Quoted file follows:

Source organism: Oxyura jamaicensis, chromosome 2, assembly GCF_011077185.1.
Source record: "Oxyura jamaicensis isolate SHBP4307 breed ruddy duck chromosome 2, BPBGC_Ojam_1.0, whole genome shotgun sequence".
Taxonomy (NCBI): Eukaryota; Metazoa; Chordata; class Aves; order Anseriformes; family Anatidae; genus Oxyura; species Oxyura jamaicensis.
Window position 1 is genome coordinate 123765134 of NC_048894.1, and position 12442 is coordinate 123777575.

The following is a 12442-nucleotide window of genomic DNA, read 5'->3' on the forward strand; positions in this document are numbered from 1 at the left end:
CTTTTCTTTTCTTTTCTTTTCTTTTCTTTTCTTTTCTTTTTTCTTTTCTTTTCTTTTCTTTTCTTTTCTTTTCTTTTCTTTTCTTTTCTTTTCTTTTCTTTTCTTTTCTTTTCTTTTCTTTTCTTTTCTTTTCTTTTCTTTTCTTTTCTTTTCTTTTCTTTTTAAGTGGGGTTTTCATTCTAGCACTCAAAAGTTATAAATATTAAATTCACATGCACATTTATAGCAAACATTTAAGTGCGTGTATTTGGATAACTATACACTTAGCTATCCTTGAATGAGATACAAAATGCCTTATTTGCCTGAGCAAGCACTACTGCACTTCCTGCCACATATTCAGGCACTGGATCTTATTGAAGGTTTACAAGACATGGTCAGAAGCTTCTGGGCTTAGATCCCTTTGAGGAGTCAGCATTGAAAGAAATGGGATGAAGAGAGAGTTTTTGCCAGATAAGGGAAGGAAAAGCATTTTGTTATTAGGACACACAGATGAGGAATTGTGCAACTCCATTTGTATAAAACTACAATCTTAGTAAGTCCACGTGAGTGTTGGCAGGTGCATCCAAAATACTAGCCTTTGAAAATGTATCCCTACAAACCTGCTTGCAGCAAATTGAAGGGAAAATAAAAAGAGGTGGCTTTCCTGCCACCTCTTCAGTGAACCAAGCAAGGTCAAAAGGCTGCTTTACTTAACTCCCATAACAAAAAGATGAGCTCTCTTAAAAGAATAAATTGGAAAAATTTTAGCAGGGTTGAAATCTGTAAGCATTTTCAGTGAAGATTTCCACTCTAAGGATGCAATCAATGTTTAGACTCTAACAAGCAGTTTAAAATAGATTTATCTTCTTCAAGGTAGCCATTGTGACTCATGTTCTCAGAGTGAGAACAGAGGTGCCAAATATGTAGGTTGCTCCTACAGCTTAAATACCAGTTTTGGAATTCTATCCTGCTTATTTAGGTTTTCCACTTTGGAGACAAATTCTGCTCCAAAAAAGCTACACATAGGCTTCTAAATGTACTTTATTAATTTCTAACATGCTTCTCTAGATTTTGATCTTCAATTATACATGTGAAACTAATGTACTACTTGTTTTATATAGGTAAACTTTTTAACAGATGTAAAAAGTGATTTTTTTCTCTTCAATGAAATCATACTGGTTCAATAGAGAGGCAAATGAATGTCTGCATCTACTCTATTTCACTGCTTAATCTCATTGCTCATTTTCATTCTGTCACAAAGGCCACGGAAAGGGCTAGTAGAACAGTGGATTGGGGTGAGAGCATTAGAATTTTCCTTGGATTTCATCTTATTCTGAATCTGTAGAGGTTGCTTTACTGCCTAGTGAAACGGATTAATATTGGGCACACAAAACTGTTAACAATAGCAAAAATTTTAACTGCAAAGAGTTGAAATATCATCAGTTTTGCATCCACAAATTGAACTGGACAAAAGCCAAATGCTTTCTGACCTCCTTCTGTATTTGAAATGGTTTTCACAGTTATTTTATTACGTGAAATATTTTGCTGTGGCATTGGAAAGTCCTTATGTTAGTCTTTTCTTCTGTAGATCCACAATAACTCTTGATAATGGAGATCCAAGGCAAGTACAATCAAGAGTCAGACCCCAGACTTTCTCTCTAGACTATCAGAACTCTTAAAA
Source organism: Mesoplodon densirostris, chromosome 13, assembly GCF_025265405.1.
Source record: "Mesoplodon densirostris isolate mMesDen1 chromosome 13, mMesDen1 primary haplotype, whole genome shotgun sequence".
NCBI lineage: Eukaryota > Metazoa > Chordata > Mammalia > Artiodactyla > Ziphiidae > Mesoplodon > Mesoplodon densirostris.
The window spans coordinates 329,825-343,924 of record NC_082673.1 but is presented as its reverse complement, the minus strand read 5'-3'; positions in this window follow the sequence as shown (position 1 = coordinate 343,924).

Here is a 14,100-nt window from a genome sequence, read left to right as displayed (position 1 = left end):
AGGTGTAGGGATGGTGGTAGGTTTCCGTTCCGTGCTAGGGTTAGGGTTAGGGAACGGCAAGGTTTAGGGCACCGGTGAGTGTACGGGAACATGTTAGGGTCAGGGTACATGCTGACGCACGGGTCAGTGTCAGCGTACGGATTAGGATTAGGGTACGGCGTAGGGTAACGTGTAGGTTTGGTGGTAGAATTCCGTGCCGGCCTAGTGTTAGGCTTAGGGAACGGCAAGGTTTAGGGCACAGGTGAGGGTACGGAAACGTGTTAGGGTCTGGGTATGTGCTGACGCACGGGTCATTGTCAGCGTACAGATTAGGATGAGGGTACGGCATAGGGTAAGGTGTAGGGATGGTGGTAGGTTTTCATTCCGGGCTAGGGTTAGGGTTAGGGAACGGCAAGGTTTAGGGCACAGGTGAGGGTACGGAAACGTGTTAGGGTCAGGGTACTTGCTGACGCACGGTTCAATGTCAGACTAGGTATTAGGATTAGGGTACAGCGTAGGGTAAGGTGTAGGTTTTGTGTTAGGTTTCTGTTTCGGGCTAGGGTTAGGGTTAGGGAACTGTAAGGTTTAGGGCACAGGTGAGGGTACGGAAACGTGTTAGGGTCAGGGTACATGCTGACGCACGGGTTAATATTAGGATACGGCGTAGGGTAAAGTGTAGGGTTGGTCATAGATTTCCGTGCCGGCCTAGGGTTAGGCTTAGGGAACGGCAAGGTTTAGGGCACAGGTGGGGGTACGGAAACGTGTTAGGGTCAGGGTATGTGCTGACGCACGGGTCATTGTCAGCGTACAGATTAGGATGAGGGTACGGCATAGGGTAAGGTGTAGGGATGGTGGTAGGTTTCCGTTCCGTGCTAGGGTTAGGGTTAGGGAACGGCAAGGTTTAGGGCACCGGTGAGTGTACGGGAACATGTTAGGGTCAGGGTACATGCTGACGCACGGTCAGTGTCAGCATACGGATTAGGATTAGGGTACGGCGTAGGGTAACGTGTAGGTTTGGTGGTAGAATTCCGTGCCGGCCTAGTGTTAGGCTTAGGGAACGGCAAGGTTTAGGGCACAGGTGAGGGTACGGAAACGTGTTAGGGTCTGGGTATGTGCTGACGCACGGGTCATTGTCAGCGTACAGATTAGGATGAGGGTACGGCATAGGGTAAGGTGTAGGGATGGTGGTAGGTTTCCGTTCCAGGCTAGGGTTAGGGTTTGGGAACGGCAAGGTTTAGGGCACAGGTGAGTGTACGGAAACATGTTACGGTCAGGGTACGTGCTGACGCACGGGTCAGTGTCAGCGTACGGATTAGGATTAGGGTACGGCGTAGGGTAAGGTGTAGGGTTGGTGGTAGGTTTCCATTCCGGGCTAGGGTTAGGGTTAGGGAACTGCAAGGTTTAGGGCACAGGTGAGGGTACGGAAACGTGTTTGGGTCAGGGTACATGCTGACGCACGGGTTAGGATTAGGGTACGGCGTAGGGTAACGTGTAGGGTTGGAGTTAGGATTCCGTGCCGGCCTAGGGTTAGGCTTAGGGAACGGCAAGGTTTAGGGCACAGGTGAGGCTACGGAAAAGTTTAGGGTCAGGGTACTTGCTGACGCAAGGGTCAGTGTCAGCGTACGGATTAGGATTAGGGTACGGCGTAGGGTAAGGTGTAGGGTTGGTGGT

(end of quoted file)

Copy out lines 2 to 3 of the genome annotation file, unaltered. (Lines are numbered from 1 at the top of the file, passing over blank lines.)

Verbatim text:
Source record: "Oxyura jamaicensis isolate SHBP4307 breed ruddy duck chromosome 2, BPBGC_Ojam_1.0, whole genome shotgun sequence".
Taxonomy (NCBI): Eukaryota; Metazoa; Chordata; class Aves; order Anseriformes; family Anatidae; genus Oxyura; species Oxyura jamaicensis.